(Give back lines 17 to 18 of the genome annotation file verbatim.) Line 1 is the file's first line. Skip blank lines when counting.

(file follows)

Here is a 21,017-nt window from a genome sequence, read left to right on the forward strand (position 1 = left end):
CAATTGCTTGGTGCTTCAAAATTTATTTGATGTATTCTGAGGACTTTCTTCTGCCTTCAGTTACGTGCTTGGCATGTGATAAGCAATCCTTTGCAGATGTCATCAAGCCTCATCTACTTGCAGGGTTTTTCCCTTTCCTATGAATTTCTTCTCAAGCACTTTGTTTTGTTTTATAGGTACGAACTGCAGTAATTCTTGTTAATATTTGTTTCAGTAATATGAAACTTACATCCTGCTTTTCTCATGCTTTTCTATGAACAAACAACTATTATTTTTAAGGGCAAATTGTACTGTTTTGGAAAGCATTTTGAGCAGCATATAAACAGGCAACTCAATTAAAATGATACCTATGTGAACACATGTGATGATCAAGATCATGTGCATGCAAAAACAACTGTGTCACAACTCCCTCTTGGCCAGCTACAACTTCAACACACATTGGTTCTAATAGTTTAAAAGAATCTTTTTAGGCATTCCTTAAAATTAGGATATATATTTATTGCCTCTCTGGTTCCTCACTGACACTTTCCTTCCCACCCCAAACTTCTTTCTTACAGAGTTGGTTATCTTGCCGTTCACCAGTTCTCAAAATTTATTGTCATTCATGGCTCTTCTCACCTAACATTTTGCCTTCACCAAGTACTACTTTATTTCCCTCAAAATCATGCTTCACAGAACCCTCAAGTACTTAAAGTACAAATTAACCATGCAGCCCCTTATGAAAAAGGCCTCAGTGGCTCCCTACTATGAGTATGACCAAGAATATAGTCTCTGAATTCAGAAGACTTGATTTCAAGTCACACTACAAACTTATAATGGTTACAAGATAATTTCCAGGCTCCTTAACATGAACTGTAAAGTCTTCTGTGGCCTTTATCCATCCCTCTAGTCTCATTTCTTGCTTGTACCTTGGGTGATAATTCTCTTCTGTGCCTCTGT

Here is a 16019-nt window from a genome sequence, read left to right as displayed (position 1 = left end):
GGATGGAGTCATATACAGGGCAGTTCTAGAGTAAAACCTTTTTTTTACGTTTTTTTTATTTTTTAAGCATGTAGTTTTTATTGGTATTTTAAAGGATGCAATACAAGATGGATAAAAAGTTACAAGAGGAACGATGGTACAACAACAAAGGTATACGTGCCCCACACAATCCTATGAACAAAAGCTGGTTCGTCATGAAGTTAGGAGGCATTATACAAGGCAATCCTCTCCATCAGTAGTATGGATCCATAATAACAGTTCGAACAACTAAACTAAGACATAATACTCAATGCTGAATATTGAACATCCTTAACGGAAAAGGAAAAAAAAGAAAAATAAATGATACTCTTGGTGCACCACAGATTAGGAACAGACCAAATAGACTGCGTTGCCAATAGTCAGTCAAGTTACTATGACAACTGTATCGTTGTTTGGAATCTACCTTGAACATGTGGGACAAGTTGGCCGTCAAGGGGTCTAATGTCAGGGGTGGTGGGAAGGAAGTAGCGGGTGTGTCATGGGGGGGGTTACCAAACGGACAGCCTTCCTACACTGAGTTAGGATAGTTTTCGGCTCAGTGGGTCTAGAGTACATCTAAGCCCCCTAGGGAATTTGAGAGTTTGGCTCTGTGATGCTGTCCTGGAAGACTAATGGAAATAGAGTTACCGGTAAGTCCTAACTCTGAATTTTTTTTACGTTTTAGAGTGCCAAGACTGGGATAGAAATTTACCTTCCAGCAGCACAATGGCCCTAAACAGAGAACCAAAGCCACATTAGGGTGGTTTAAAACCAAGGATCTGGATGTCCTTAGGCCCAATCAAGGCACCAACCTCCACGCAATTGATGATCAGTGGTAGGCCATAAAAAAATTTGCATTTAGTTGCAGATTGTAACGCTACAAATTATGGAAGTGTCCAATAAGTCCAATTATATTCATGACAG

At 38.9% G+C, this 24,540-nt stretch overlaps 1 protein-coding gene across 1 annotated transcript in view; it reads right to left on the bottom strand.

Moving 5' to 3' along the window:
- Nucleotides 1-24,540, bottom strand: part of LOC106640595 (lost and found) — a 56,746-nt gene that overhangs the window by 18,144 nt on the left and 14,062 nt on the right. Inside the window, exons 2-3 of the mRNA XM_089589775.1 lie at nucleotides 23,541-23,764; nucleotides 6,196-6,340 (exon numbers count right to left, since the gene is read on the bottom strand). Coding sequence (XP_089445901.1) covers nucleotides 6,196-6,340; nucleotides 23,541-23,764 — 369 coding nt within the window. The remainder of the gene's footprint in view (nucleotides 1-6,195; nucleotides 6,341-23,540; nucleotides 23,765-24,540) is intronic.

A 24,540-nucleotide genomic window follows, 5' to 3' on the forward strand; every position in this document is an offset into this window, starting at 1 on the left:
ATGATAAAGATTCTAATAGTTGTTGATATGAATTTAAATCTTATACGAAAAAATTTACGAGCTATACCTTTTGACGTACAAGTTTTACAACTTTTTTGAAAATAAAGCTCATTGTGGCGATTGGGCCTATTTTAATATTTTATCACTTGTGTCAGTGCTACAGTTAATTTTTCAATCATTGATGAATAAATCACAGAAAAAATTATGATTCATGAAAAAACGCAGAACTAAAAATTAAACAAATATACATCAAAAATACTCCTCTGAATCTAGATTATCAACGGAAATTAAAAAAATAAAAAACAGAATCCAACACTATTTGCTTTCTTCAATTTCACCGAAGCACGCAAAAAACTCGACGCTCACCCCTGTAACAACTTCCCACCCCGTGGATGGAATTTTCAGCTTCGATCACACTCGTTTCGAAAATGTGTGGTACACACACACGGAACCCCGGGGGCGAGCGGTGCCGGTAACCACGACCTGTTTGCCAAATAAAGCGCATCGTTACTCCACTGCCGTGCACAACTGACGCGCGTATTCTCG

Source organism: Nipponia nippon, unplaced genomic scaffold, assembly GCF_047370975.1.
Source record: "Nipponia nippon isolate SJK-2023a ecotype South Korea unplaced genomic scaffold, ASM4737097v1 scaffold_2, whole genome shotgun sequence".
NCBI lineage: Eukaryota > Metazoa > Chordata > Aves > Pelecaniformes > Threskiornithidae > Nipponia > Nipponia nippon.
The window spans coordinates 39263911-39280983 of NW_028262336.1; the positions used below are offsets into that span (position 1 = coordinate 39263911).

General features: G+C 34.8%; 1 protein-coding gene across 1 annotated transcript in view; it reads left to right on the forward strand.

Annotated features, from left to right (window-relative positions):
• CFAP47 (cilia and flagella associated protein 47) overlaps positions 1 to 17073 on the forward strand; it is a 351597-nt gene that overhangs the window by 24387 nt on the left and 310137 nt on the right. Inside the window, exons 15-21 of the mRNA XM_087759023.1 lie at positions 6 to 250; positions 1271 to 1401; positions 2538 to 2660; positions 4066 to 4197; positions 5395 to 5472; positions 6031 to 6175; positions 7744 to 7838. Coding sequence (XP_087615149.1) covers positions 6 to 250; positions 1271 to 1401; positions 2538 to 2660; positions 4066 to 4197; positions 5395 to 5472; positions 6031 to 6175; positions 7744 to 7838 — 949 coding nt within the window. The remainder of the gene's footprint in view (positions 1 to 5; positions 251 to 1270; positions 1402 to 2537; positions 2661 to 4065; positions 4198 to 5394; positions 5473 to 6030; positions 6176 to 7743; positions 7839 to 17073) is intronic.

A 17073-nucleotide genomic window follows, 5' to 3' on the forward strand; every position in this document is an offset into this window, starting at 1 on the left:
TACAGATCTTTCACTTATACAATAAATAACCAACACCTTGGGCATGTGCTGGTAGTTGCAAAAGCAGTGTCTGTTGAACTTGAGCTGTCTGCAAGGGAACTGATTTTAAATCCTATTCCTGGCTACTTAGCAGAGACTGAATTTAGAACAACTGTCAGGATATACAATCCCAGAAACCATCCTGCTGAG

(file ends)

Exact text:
A 17073-nucleotide genomic window follows, 5' to 3' on the forward strand; every position in this document is an offset into this window, starting at 1 on the left:
TACAGATCTTTCACTTATACAATAAATAACCAACACCTTGGGCATGTGCTGGTAGTTGCAAAAGCAGTGTCTGTTGAACTTGAGCTGTCTGCAAGGGAACTGATTTTAAATCCTATTCCTGGCTACTTAGCAGAGACTGAATTTAGAACAACTGTCAGGATATACAATCCCAGAAACCATCCTGCTGAG